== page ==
The hormonal cocktail that we get during undisturbed labor begins with oxytocin. Oxytocin, otherwise known as the love hormone, is present during orgasm, late pregnancy, labor, the immediate postpartum (when we have the highest levels ever) and when we breastfeed. Baby not only gets some of our oxytocin during labor, but she makes her own as well. High oxytocin levels immediately following birth allow mom and baby to fall in love and imprint on each other.
Endorphins also kick in, helping us deal with labor pain and to find pleasure in our baby. Ever wonder why we're willing to do this again and again? Endorphins make us feel good.
Catecholemines (epinephrine and norepinephrine) are excreted by our adrenal glands to initiate the fight or flight response. During labor, these hormones help us find the extra energy to push our babies out, and they initiate the fetal ejection response under optimal conditions. If conditions are not right, they may delay labor. Can you say "failure to progress?" FTP is one of the most common reasons physicians either perform cesarean sections or other interventions like breaking our waters, using vacuum extractors or cutting episiotomies.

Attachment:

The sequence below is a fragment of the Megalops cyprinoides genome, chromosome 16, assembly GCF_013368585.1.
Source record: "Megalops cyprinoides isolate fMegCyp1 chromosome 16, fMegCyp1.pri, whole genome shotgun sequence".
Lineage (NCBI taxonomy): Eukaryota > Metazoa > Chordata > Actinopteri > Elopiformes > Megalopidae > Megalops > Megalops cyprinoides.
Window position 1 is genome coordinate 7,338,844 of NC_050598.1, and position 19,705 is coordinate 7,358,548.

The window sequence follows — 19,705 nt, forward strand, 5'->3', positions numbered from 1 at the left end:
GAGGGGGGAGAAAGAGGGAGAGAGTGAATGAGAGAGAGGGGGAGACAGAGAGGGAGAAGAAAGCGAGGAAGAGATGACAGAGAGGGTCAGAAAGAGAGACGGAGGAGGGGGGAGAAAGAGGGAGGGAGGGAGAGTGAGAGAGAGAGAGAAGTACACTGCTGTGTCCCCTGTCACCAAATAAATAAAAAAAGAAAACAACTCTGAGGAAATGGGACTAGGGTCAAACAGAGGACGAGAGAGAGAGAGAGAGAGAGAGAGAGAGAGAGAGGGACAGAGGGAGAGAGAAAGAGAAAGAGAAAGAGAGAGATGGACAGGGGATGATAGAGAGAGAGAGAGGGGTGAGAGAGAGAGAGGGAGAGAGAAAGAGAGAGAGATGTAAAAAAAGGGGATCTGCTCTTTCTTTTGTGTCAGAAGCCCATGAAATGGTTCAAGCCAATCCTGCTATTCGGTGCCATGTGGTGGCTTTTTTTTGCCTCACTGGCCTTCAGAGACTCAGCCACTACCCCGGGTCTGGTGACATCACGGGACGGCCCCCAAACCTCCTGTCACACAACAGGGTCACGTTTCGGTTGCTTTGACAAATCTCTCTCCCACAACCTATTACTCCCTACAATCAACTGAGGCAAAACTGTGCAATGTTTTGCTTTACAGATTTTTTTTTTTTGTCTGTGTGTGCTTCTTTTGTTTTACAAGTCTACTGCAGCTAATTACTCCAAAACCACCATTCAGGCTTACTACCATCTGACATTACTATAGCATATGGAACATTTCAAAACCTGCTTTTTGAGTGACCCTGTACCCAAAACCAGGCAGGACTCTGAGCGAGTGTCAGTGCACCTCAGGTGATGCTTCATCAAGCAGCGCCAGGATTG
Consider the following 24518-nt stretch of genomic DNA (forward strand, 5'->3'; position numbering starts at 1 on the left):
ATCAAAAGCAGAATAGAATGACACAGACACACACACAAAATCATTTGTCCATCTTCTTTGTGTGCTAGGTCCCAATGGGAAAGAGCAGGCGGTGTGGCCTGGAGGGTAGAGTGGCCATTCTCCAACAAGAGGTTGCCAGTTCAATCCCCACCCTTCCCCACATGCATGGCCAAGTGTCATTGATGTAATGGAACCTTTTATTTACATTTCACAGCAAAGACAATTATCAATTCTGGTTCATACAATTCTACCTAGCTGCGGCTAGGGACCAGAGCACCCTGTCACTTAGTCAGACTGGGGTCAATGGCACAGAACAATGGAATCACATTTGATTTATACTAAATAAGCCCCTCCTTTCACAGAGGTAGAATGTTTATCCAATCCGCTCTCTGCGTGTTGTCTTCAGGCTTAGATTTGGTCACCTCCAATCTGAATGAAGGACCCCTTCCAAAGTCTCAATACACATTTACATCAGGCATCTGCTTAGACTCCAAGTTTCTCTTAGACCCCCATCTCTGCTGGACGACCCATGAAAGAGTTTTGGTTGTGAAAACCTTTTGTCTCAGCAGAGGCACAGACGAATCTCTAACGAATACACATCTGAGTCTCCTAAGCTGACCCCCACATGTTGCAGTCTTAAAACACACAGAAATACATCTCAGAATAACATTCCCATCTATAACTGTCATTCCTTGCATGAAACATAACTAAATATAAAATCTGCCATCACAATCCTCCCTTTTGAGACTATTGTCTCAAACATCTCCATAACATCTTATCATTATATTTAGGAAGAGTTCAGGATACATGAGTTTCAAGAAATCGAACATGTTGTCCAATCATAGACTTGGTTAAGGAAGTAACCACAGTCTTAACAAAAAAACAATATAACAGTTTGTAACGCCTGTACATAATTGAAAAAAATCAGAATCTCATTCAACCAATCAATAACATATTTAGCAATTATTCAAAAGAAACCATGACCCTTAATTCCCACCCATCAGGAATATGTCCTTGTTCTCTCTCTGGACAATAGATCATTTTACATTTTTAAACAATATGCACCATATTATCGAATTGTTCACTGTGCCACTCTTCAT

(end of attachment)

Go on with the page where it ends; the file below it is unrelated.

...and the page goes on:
Finally, prolactin kicks in. Sarah Buckley calls this the "tender mothering" hormone. It not only stimulates milk letdown, it helps us feel tenderness and caring for our newborn.
With an undisturbed, natural birth, both mom and baby are flooded with these hormones, helping labor to flow and birth the baby. They help us to bond with our new child and vice versa.